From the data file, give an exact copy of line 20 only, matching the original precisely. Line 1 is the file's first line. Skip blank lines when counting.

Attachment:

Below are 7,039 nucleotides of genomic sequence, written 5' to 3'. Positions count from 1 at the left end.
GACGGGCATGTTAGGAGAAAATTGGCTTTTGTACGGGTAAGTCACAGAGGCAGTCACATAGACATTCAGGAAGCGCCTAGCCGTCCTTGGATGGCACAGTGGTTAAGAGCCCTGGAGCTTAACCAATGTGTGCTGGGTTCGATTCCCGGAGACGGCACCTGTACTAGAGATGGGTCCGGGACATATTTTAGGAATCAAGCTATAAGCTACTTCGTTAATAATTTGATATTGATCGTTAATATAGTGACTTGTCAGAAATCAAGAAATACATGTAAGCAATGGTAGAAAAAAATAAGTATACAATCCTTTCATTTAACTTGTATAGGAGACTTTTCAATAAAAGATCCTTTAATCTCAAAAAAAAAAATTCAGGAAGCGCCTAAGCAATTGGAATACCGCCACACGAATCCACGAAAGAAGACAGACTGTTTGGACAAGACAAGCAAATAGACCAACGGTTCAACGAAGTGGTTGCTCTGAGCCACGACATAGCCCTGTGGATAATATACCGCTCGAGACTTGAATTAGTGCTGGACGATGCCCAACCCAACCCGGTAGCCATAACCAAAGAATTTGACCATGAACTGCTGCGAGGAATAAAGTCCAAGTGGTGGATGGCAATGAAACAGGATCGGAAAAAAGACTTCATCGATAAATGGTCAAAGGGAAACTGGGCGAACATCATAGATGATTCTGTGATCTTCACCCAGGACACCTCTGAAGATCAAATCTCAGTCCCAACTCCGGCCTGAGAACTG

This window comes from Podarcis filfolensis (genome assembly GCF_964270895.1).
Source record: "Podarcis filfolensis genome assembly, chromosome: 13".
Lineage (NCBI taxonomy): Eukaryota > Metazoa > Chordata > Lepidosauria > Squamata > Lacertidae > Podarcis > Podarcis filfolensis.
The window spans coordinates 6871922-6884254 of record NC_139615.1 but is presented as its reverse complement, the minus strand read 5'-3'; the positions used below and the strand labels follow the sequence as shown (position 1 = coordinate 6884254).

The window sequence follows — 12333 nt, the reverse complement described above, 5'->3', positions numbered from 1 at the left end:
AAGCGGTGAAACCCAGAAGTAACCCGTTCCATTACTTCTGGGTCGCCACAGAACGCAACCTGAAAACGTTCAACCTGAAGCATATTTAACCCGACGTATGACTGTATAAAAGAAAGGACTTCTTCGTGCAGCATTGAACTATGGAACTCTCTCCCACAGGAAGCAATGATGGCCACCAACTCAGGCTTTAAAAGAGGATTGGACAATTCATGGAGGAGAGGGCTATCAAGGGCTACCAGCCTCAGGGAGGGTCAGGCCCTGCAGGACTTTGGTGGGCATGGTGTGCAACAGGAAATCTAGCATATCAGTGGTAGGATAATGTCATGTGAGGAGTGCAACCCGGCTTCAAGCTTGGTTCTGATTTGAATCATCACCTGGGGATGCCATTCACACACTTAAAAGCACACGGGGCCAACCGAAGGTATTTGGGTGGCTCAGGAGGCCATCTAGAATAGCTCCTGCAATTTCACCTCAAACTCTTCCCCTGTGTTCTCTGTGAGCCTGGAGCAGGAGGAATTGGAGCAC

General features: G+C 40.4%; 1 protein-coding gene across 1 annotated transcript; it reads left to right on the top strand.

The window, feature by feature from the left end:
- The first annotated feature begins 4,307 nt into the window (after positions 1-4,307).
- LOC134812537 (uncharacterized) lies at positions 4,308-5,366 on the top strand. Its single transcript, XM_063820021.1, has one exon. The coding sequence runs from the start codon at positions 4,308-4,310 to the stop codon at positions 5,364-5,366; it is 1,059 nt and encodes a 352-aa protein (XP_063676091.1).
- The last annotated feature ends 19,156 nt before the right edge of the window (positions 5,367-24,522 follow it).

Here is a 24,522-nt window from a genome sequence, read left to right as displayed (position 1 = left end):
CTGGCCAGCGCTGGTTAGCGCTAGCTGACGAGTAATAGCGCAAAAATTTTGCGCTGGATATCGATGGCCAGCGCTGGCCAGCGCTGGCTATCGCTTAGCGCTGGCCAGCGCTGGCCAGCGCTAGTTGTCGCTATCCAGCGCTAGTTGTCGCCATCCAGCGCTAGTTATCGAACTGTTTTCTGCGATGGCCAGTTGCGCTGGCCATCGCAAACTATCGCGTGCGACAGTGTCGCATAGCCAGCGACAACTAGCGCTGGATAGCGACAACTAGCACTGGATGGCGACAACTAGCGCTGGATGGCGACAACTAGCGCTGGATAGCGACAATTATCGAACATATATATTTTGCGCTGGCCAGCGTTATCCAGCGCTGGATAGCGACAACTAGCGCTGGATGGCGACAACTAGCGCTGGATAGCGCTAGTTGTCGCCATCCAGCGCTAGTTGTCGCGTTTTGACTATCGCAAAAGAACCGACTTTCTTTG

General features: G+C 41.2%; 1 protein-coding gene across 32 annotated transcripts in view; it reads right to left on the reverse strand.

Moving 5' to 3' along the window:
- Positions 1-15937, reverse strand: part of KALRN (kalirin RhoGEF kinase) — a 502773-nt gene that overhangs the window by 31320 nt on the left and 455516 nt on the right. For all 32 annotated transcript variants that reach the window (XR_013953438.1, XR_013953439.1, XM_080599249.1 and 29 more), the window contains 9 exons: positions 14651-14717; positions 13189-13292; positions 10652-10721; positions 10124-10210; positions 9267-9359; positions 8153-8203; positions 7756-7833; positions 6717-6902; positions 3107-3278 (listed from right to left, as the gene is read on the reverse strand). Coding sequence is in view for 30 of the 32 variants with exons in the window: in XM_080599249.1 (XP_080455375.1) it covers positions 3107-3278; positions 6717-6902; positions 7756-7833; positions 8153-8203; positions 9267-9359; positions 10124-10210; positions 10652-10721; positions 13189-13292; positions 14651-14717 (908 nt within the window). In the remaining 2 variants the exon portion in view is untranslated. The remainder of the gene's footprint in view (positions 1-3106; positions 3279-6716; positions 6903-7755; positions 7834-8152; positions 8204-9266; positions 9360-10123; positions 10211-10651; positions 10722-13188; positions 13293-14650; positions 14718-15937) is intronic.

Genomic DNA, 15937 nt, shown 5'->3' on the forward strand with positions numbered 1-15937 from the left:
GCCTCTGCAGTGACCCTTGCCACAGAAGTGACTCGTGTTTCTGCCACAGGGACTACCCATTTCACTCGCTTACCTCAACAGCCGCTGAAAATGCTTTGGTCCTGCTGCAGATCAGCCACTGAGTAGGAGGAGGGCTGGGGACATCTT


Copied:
GCCTCTGCAGTGACCCTTGCCACAGAAGTGACTCGTGTTTCTGCCACAGGGACTACCCATTTCACTCGCTTACCTCAACAGCCGCTGAAAATGCTTTGGTCCTGCTGCAGATCAGCCACTGAGTAGGAGGAGGGCTGGGGACATCTT